if (cell == nil) {
cell = [[[UITableViewCell alloc] initWithFrame:CGRectZero reuseIdentifier:EditCellIdentifier] autorelease];

UILabel *label = [[UILabel alloc] initWithFrame:kLabelRect];
label.tag = kCellLabelTag;
[cell.contentView addSubview:label];
[label release];

UIImageView *imageView = [[UIImageView alloc] initWithImage:unselectedImage];
imageView.frame = CGRectMake(5.0, 10.0, 23.0, 23.0);
[cell.contentView addSubview:imageView];
imageView.hidden = !inPseudoEditMode;
imageView.tag = kCellImageViewTag;
[imageView release];


[UIView beginAnimations:@"cell shift" context:nil];

UILabel *label = (UILabel *)[cell.contentView viewWithTag:kCellLabelTag];
label.text = [countries objectAtIndex:[indexPath row]];
label.frame = (inPseudoEditMode) ? kLabelIndentedRect : kLabelRect;

UIImageView *imageView = (UIImageView *)[cell.contentView viewWithTag:kCellImageViewTag];
NSNumber *selected = [selectedArray objectAtIndex:[indexPath row]];
imageView.image = ([selected boolValue]) ? selectedImage : unselectedImage;
imageView.hidden = !inPseudoEditMode;
[UIView commitAnimations];

return cell;

Notice a few things

  • we manually create subviews to the table view cell's content view, and we assign them tags. The tags allow us to retrieve the correct subview when we get dequeued cell instead of creating a new one.

  • We call beginAnimations:forContext: and commitAnimations: around our changes so that the changes get animated for us. That's all we have to do to make turning edit mode on and off animated

When a row is touched, and we are in edit mode, we have to set the corresponding row in the selection array to YES if it's currently NO and vice versa.

- (void)tableView:(UITableView *)tableView didSelectRowAtIndexPath:(NSIndexPath *)indexPath
[self.tableView deselectRowAtIndexPath:indexPath animated:YES];
if (inPseudoEditMode)
BOOL selected = [[selectedArray objectAtIndex:[indexPath row]] boolValue];
[selectedArray replaceObjectAtIndex:[indexPath row] withObject:[NSNumber numberWithBool:!selected]];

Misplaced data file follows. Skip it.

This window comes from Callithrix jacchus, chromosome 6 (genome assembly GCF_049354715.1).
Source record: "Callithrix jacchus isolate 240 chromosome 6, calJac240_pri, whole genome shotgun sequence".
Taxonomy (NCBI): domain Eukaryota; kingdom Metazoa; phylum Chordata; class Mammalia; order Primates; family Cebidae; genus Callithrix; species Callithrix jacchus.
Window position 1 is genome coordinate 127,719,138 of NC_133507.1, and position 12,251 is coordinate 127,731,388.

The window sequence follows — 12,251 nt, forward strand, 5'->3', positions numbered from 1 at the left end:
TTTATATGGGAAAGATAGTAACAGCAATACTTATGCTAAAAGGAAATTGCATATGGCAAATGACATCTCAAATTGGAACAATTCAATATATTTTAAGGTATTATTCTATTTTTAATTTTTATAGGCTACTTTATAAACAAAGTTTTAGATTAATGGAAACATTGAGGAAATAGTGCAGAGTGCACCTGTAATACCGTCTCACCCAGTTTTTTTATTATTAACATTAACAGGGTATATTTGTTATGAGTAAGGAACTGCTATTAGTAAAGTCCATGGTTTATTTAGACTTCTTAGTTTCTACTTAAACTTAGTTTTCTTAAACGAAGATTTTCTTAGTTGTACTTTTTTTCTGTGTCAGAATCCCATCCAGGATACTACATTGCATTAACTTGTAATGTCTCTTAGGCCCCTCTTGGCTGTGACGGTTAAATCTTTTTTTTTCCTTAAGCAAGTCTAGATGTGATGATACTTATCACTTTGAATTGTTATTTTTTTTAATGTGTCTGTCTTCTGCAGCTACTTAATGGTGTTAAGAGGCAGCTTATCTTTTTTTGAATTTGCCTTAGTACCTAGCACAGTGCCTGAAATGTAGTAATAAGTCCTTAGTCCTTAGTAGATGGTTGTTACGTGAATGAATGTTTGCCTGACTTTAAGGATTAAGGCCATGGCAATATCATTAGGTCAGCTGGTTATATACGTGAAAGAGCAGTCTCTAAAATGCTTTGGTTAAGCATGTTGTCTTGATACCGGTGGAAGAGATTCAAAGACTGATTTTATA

[self.tableView reloadData];

There's one more method that's key to this process, which is another action method that gets called when the Delete button in the toolbar gets pressed. Because this toolbar is only shown when we're in edit mode, we don't have to check that, we just do the delete. Because you can't delete objects from a collection while enumerating over them, this method is a little more complex than you might expect.

NSMutableArray *rowsToBeDeleted = [[NSMutableArray alloc] init];
NSMutableArray *indexPaths = [[NSMutableArray alloc] init];
int index = 0;
for (NSNumber *rowSelected in selectedArray)
if ([rowSelected boolValue])

[rowsToBeDeleted addObject:[countries objectAtIndex:index]];
NSUInteger pathSource[2] = {0, index};
NSIndexPath *path = [NSIndexPath indexPathWithIndexes:pathSource length:2];
[indexPaths addObject:path];

for (id value in rowsToBeDeleted)
[countries removeObject:value];

[self.tableView deleteRowsAtIndexPaths:indexPaths withRowAnimation:UITableViewRowAnimationFade];

[indexPaths release];
[rowsToBeDeleted release];
inPseudoEditMode = NO;
[self populateSelectedArray];
[self.tableView reloadData];

Anyway, I hope this is helpful to some people. If you have any questions, put them in the comments, or drop me an e-mail.

Friday, October 24, 2008

Captain Obvious Strikes Again

In the Xcode editor pane (the part of the window where your source code is displayed), you can option-double-click any term to search for it in the Documentation Browser. You can also command-double-click any term to open up its definition in the public header files.